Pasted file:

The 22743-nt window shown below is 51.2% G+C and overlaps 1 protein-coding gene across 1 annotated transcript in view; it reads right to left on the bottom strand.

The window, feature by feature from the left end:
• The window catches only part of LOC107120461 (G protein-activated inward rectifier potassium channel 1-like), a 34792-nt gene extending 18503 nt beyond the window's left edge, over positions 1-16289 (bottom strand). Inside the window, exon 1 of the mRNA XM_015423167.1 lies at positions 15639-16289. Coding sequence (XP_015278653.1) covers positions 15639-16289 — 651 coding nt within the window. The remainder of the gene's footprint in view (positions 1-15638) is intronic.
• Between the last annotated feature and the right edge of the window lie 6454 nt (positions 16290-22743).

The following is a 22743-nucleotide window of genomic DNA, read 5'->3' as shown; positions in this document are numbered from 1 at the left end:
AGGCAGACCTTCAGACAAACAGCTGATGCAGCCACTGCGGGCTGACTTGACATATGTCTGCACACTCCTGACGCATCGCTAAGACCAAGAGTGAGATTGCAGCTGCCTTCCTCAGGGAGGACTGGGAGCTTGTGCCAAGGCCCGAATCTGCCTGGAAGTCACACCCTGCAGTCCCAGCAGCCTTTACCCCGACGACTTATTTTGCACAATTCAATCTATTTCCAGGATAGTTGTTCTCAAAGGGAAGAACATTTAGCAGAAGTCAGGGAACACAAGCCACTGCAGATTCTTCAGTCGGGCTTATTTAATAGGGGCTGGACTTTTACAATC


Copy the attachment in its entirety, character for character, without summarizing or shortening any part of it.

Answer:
The 22743-nt window shown below is 51.2% G+C and overlaps 1 protein-coding gene across 1 annotated transcript in view; it reads right to left on the bottom strand.

The window, feature by feature from the left end:
• The window catches only part of LOC107120461 (G protein-activated inward rectifier potassium channel 1-like), a 34792-nt gene extending 18503 nt beyond the window's left edge, over positions 1-16289 (bottom strand). Inside the window, exon 1 of the mRNA XM_015423167.1 lies at positions 15639-16289. Coding sequence (XP_015278653.1) covers positions 15639-16289 — 651 coding nt within the window. The remainder of the gene's footprint in view (positions 1-15638) is intronic.
• Between the last annotated feature and the right edge of the window lie 6454 nt (positions 16290-22743).

The following is a 22743-nucleotide window of genomic DNA, read 5'->3' as shown; positions in this document are numbered from 1 at the left end:
AGGCAGACCTTCAGACAAACAGCTGATGCAGCCACTGCGGGCTGACTTGACATATGTCTGCACACTCCTGACGCATCGCTAAGACCAAGAGTGAGATTGCAGCTGCCTTCCTCAGGGAGGACTGGGAGCTTGTGCCAAGGCCCGAATCTGCCTGGAAGTCACACCCTGCAGTCCCAGCAGCCTTTACCCCGACGACTTATTTTGCACAATTCAATCTATTTCCAGGATAGTTGTTCTCAAAGGGAAGAACATTTAGCAGAAGTCAGGGAACACAAGCCACTGCAGATTCTTCAGTCGGGCTTATTTAATAGGGGCTGGACTTTTACAATC